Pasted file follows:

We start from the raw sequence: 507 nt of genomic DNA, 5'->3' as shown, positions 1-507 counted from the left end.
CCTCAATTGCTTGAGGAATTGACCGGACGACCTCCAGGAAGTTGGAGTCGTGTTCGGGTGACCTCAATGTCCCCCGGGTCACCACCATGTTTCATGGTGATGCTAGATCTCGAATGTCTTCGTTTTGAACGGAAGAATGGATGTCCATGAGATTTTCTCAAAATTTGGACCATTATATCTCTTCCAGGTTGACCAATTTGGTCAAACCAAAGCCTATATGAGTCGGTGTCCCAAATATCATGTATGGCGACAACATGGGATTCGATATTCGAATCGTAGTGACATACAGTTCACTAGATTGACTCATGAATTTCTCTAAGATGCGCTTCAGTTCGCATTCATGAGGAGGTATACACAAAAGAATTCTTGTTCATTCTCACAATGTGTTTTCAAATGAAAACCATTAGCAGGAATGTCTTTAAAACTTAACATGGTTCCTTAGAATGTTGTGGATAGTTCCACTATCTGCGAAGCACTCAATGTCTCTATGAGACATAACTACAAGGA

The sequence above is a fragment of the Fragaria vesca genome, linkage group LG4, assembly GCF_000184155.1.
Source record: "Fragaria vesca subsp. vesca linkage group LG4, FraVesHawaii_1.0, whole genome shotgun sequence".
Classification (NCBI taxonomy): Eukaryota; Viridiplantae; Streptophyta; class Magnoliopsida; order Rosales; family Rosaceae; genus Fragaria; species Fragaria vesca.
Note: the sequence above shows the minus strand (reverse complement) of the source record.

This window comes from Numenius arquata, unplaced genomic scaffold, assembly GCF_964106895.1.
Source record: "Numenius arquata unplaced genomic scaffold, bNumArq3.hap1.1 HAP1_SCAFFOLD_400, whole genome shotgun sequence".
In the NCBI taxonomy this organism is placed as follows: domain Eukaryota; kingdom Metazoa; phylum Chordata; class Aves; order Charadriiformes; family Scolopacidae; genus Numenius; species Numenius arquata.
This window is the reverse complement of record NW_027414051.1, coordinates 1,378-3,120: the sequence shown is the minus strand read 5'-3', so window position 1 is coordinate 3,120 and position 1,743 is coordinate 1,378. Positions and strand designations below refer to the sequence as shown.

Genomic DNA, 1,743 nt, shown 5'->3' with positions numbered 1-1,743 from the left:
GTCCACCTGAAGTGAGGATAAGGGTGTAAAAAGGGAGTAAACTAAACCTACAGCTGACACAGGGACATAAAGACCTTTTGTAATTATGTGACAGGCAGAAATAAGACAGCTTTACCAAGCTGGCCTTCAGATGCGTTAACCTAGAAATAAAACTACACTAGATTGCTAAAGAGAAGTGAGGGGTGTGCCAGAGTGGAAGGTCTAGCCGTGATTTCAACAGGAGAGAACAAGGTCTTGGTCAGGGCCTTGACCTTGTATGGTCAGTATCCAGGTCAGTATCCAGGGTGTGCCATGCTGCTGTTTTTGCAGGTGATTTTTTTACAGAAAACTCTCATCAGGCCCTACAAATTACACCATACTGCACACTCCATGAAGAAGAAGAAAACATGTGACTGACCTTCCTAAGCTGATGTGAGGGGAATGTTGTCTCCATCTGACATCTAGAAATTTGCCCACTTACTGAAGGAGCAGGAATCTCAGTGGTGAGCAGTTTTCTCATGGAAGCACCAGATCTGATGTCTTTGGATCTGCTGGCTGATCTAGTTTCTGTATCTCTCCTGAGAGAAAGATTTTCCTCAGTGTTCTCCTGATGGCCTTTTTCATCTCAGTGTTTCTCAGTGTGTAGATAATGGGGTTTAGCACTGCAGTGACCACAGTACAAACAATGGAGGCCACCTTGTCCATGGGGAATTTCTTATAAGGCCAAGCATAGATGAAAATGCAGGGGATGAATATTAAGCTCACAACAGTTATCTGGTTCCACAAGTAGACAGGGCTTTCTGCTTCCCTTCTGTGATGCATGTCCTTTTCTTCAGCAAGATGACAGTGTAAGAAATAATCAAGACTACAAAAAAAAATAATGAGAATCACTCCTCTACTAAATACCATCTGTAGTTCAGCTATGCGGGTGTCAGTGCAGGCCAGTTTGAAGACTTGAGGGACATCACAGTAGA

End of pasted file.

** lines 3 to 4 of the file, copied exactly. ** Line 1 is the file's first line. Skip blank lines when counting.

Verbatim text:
The sequence above is a fragment of the Fragaria vesca genome, linkage group LG4, assembly GCF_000184155.1.
Source record: "Fragaria vesca subsp. vesca linkage group LG4, FraVesHawaii_1.0, whole genome shotgun sequence".